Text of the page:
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Consider we have a sentence:

I have a box named "A".

rewritten as such:

I have a box, the name of which is "A".

How should we rewrite the sentence if now there is more than one "item"?

I have three boxes, named "A", "B", and "C".

Is the sentence below grammatical? :

I have three boxes, the names of them are "A", "B", and "C".

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Technically, in your last example "I have ..." and "the names of them are ..." are independent clauses, and so should be separated with a period, colon or semi-colon. "I have three boxes; the names of them are 'A', 'B', and 'C'." – Jay Jun 8 '12 at 16:00
@Jay Do you mean to say that "The names of them are.." is grammatically valid? – Pacerier Jun 8 '12 at 17:12
Yes, "the names ..." is valid. PopMachine and Rudra give other gramatically-correct options. – Jay Jun 8 '12 at 20:09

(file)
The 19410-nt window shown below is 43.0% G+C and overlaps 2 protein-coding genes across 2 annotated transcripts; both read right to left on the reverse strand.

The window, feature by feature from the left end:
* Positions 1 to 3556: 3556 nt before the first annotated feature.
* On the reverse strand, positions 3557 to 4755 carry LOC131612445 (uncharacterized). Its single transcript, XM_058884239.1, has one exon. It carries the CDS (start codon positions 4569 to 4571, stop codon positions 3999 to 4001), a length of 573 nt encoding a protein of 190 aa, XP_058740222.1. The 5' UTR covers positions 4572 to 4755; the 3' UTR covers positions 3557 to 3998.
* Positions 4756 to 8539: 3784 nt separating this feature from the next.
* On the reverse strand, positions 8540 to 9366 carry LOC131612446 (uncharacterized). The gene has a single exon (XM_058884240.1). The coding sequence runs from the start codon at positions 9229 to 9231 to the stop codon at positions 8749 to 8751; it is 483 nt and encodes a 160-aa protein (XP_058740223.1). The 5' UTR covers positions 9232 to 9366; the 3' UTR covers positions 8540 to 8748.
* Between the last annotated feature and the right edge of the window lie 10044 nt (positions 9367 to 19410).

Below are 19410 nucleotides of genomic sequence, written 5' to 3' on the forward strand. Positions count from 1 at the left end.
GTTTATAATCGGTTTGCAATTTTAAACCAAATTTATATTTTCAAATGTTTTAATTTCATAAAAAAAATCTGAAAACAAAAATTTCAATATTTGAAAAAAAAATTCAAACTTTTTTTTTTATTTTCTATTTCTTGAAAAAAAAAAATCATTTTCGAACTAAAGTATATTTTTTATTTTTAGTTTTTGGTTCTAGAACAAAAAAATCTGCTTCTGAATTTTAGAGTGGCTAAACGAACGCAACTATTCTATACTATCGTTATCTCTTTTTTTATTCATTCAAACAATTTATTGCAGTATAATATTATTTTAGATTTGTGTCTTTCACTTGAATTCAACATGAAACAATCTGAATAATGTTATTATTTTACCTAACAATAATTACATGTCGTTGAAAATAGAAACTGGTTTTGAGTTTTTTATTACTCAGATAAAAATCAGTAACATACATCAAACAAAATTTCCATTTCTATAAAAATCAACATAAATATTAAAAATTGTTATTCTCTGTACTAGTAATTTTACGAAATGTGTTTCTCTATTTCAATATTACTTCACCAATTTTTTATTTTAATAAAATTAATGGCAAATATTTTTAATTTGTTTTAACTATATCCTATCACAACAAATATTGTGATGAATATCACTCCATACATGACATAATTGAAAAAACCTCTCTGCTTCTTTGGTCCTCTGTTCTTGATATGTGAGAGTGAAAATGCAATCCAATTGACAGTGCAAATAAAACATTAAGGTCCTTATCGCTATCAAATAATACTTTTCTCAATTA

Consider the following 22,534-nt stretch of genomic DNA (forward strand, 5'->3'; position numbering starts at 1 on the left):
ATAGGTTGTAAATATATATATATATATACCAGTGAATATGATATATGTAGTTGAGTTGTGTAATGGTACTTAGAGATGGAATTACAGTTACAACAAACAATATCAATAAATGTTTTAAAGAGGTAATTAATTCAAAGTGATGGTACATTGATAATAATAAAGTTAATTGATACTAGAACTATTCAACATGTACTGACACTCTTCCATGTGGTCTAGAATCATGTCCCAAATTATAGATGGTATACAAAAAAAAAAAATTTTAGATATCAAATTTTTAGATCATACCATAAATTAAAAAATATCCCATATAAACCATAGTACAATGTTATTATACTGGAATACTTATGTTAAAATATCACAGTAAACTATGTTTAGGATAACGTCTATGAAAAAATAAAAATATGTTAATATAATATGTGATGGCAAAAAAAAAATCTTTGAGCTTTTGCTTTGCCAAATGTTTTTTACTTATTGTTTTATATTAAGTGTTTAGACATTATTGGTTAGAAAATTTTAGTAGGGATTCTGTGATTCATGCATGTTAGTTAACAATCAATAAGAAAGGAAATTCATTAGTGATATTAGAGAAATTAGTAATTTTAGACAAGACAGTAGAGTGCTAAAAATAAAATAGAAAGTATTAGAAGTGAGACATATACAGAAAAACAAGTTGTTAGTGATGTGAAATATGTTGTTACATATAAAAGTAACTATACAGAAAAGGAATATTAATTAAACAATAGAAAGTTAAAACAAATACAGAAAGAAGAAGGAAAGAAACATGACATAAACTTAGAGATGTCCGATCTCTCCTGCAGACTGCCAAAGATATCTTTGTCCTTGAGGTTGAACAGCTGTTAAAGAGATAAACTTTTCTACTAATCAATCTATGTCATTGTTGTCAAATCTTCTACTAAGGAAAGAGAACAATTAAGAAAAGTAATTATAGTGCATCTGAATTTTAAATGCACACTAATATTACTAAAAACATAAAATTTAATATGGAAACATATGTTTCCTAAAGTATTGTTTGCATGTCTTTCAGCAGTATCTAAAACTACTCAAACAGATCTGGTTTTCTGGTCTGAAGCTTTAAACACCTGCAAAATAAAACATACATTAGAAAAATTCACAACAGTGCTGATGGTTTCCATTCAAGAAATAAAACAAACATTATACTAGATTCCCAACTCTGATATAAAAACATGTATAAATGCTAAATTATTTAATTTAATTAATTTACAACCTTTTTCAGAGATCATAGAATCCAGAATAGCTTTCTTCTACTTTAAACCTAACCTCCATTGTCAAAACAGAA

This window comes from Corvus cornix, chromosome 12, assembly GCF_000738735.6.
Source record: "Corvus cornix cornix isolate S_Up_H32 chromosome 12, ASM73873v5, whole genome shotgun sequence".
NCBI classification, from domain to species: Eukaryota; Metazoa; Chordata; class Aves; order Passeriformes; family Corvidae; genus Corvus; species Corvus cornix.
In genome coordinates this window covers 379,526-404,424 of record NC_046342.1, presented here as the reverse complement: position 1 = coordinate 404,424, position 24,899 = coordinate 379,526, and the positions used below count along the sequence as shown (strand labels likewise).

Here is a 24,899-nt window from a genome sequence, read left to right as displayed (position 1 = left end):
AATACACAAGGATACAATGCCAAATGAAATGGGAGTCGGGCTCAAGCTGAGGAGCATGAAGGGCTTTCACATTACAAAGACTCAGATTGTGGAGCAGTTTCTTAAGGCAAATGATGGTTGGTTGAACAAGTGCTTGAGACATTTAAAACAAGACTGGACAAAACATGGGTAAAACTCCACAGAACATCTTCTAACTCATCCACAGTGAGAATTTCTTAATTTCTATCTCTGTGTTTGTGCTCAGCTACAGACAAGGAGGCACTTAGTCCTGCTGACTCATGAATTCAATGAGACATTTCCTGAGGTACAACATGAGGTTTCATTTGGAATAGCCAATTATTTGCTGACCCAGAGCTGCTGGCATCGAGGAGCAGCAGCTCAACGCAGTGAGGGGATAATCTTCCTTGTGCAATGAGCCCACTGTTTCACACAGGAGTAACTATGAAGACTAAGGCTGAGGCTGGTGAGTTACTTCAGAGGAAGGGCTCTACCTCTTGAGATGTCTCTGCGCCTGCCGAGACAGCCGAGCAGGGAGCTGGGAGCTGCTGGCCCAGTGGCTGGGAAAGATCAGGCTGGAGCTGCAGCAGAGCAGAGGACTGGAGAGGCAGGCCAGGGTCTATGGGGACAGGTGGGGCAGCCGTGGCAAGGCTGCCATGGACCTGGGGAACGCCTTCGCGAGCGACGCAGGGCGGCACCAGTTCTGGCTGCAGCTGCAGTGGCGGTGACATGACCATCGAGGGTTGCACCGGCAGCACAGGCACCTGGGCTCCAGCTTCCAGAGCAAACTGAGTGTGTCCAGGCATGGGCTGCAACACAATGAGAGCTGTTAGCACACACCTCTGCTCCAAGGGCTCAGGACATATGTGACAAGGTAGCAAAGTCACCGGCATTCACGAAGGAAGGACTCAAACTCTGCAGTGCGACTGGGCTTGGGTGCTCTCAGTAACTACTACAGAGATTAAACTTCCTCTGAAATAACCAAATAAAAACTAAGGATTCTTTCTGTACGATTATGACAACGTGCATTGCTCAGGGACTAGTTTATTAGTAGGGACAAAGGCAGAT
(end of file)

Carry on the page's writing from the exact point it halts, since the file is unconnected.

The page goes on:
up vote 11 down vote accepted

It is still "which" in the plural.

The following sentence is grammatical:

I have three boxes, the names of which are "A", "B", and "C".

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In your last sentence, you should replace "them" with "which"; so it becomes,

I have three boxes, the names of which are A, B and C.

Or, you could simply say,

  • I have three boxes, namely A, B and C.

  • I have three boxes, named A, B and C.

  • I have three boxes, A, B and C.

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A colon in the last bullet would be ultimately clear. – ThePopMachine Mar 4 at 17:29

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